All text copyright  Eitan Grunwald.  All photographs copyright  Eitan or Ron Grunwald  except photographs by others are copyright per photo credits.  All rights reserved.  Terms
FLORIDA
May 2012
1 of 3
FLORIDA
May 2012
1 of 3
       
I moved from Miami 30 years ago, and it had been that long since I herped the Everglades in spring.  Sure, I always get out for a day during our annual family vacation in December, but not the best season for snakes, and one day is never enough.  So it was time to make a spring trip to Miami for nothing but herping. I meet up with Chris Gillette, a major-league herper, accomplished photographer, and professional alligator wrestler (one of Animal Planet’s Gator Boys).  It’s a nasty day, gray and windy, and I have doubts about finding anything.  But Chris knows where to go, and I’m reassured by his confidence.  Turns out to be a place I’ve herped before without success, but apparently I was there at the wrong time, and headed the wrong way. Chris leads us in the opposite direction, and a hundred yards into our hike, I glimpse a big tail disappearing into the brush.  I spring forward, reach down, and come up with a Rat Snake, fat and over five feet long.  Success in the first five minutes! We continue walking, glad to know the weather hasn’t prevented at least one snake from making an appearance.  Then all of a sudden we see this: Another one, just minutes later! We quietly observe the motionless serpent, but when it begins to move off, Chris confronts the snake for a photo.   Up it rears, higher than any Yellow Rat I’ve ever seen, ready to launch from spring-loaded S curves.       And then come the Corn Snakes. The first is stretched out on a rock pile, a dark Miami-phase (known for their gray background color). We keep hiking, and they keep crossing our path.  Another one every 20 minutes or so, until we finish out with five.  Crawling through the grass, around rocks, even under our feet.  I mean, how great is that, when you have to watch where you walk, to avoid stepping on Corn Snakes?   .   Next day we rendezvous with Tim Borski.  Tim is a world-renowned fly fisherman, fly designer, and wildlife artist.  He’s also an extraordinary hunter (as in finding, not killing) whose current passion is herps. We search the edge of elevated limestone, looking for snakes basking above the wet sawgrass, hoping we won’t need to dive into thickets of poisonwood to make a catch.         Tim checks out one area, while Chris and I explore another.  We spot a Florida Cottonmouth (Agkistrodon piscivorus conanti) that slips into the water, and as the day heats up, Everglades Racers (Coluber constrictor paludicola) dart and disappear at our approach. Another common snake catches our eye.  Garters are plentiful in the Glades, but this one is unusually green.   While I’m taking photos of the Garter, Chris wanders off in search of bigger game.  And he finds it.  From a distance I hear Chris shouting, “AADOM! ERM!!  I move towards the sound, and his call becomes clearer: “EITAN!  BURM!! I arrive to find Chris holding a nine-foot female. She’s heavy with eggs, and has a completely calm disposition.  It’s a shame such beautiful snakes are causing so much havoc in the Everglades, but knowing the responsible thing to do, we arrange for its removal.       Tim rejoins us with nothing to report but Racers so we decide it’s time for lunch.  Back on the road we rescue an old beat-up turtle, who has the funny habit of tilting her head every time she pulls into her shell.   After a leisurely Mexican lunch (which reveals Chris’ horchata addiction) Tim takes off, so Chris and I return to the same stretch we hiked the day before, hoping to repeat yesterday’s success.  And once again we score a gorgeous Yellow Rat in the first few minutes.     We walk until dark, but no more snakes this time around.  In the meantime, mosquitoes have assembled in military formation and begin their assault.  We retreat to the safety of our car and decide to go roadcruising instead.       Not much happening tonight besides the usual assortment of Water Snakes, Moccasins, and Garters.  But Mudsnakes are always memorable, and this one is a bit different, with pale triangles on the side instead of the usual solid red.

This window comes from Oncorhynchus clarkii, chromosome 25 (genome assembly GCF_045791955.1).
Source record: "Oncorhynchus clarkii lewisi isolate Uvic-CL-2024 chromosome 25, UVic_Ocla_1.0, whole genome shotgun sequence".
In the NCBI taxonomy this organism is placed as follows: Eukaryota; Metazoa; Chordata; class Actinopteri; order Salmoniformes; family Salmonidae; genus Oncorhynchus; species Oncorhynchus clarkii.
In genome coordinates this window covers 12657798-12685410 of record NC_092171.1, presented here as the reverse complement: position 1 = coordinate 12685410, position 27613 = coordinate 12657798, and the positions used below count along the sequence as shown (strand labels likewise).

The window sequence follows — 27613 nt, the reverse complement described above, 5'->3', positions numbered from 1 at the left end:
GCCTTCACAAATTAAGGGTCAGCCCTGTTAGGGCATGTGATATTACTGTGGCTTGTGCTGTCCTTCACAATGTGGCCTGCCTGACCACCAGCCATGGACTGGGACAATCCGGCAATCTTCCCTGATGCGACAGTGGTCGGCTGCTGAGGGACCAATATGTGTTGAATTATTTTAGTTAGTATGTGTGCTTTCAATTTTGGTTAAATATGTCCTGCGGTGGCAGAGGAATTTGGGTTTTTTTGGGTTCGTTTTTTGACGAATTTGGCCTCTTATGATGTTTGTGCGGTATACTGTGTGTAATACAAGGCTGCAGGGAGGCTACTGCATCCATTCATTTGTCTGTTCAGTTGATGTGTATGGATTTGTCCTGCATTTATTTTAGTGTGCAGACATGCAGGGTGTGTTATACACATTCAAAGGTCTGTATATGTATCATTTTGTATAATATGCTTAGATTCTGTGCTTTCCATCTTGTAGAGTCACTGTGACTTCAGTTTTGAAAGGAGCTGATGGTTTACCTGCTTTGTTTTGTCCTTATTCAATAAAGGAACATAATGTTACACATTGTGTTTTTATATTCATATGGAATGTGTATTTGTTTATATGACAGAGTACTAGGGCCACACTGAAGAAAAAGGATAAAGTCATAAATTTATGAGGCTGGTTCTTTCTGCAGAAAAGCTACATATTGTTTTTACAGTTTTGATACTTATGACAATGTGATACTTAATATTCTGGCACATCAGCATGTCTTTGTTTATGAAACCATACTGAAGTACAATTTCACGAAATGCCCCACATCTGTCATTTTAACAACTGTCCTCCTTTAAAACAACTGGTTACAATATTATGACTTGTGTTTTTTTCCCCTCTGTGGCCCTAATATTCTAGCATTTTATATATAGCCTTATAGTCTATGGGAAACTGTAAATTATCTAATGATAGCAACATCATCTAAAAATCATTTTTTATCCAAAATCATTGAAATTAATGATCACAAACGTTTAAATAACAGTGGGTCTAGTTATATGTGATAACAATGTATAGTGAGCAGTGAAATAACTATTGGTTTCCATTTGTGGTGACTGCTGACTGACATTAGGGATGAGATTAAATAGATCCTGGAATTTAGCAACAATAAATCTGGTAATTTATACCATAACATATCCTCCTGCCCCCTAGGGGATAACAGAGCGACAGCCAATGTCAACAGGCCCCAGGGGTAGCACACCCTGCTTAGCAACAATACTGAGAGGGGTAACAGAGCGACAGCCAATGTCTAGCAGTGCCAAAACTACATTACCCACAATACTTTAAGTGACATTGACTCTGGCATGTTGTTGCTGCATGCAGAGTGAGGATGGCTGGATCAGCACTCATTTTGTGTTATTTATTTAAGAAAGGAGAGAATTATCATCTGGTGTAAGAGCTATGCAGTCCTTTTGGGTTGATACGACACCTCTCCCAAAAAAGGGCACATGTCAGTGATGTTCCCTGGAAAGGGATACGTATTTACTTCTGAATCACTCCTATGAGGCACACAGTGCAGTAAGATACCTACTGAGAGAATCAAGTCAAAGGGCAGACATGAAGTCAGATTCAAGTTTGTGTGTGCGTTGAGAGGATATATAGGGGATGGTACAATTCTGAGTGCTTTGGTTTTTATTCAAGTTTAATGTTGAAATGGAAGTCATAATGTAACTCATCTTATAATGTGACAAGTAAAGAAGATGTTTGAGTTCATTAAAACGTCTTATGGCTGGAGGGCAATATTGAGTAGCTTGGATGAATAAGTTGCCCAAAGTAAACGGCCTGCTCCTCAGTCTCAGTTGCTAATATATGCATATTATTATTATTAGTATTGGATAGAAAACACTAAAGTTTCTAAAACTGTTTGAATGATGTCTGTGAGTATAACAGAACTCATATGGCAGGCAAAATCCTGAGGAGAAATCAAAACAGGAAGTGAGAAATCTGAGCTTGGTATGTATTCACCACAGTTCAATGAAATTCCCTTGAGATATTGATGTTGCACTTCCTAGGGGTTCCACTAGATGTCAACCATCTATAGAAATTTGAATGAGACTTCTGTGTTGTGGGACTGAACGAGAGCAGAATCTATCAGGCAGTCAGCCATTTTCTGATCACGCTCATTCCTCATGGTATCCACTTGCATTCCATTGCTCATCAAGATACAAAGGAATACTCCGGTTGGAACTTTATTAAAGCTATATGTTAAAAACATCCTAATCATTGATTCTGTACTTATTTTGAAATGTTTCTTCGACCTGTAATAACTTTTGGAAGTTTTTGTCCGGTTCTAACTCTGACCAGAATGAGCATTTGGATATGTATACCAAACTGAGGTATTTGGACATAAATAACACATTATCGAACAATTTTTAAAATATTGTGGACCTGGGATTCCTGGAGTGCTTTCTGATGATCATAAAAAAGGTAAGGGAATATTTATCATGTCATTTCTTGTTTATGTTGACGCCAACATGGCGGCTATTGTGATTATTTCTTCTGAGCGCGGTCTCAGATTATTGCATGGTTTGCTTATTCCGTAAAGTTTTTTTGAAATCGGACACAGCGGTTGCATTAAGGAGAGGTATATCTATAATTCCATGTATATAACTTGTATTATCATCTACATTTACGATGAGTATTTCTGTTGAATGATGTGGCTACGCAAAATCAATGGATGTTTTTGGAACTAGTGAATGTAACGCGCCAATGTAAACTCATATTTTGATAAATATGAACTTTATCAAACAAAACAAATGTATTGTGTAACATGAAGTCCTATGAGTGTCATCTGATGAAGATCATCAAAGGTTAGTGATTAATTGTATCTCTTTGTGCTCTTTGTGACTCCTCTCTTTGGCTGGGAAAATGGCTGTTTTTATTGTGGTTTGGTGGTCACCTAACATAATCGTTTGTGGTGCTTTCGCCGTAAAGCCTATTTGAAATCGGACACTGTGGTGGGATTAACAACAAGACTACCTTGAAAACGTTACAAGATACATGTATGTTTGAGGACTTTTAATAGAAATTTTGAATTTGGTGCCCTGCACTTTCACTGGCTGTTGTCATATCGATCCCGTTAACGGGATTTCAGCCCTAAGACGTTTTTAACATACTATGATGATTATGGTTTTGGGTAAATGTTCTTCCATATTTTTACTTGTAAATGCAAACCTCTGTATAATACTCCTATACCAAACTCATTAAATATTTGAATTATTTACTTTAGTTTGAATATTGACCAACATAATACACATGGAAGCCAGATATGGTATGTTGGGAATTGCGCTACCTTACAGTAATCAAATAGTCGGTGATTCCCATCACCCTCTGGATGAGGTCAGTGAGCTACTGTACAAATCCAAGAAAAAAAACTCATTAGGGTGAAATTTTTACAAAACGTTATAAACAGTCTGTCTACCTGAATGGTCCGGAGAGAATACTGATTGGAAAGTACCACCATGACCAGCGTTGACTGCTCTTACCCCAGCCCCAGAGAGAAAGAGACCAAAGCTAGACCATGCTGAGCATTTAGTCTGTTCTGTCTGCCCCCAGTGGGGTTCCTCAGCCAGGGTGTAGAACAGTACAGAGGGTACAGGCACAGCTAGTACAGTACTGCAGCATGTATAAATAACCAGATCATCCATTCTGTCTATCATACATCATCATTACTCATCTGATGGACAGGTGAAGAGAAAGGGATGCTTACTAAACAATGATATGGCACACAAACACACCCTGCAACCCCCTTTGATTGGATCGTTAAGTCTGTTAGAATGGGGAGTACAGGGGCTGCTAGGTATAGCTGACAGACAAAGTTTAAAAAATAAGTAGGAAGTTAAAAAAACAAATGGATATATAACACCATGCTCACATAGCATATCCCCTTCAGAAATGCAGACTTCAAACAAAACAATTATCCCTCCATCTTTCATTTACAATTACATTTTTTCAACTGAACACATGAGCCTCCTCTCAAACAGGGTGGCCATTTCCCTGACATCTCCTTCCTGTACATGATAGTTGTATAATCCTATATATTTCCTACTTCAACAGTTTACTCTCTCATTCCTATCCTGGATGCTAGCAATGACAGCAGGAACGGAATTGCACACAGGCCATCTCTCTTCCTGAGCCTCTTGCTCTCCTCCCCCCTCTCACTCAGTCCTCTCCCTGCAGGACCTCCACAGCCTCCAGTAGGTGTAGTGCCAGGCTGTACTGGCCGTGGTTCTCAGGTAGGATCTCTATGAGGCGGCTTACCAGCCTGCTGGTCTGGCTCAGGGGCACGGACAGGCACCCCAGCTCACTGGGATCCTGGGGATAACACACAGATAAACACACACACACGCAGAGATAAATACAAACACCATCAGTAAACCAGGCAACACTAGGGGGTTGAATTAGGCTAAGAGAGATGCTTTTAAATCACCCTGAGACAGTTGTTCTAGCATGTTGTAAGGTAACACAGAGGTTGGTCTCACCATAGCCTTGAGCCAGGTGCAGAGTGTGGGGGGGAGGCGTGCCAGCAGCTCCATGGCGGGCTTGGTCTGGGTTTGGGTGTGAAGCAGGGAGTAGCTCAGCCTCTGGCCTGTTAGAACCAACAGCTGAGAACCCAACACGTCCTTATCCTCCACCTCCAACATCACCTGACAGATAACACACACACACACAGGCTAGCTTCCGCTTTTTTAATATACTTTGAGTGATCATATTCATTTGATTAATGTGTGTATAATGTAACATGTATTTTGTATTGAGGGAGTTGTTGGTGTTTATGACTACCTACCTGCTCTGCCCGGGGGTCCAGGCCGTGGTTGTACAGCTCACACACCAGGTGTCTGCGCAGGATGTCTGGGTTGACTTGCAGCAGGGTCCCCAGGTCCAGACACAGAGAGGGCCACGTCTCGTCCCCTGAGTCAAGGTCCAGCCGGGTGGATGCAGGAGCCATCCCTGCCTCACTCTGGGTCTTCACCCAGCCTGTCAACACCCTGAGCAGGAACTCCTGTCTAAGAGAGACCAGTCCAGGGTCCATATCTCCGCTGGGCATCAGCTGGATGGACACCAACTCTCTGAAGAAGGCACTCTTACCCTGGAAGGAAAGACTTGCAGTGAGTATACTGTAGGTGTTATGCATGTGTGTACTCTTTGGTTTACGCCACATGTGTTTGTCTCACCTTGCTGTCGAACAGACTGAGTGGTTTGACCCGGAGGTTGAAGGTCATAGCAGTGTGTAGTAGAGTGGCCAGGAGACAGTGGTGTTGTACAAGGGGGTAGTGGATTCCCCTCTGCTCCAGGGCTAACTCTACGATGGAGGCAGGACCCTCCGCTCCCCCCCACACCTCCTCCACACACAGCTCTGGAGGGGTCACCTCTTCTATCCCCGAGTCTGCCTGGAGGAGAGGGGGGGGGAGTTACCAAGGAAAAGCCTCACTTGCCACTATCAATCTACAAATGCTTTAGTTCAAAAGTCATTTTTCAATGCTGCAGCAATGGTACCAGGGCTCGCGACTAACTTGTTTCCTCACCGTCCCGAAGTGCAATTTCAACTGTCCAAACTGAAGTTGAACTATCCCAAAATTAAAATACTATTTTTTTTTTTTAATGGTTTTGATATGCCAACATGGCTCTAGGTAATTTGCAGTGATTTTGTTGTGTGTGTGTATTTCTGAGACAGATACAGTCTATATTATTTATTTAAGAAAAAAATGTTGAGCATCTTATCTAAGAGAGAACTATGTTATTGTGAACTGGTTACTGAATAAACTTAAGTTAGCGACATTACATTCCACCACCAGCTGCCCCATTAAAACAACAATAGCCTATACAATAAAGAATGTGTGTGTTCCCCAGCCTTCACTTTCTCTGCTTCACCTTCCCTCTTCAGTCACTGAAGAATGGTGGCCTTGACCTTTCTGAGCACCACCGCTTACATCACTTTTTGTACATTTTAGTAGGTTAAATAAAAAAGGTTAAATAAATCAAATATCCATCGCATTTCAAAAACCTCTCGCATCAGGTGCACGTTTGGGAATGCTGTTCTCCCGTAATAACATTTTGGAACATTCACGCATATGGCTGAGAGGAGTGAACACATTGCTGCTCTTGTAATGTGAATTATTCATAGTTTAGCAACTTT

Florida Redbelly Turtle Pseudemys nelsoni
Yellow Rat Snake Elaphe obsoleta quadrivittata
Corn Snake Elaphe guttatus
Eastern Garter Snake Thamnophis sirtalis sirtalis
 Christopher Gillette
Eastern Mud Snake Farancia abacura abacura
Burmese Python Python bivittatus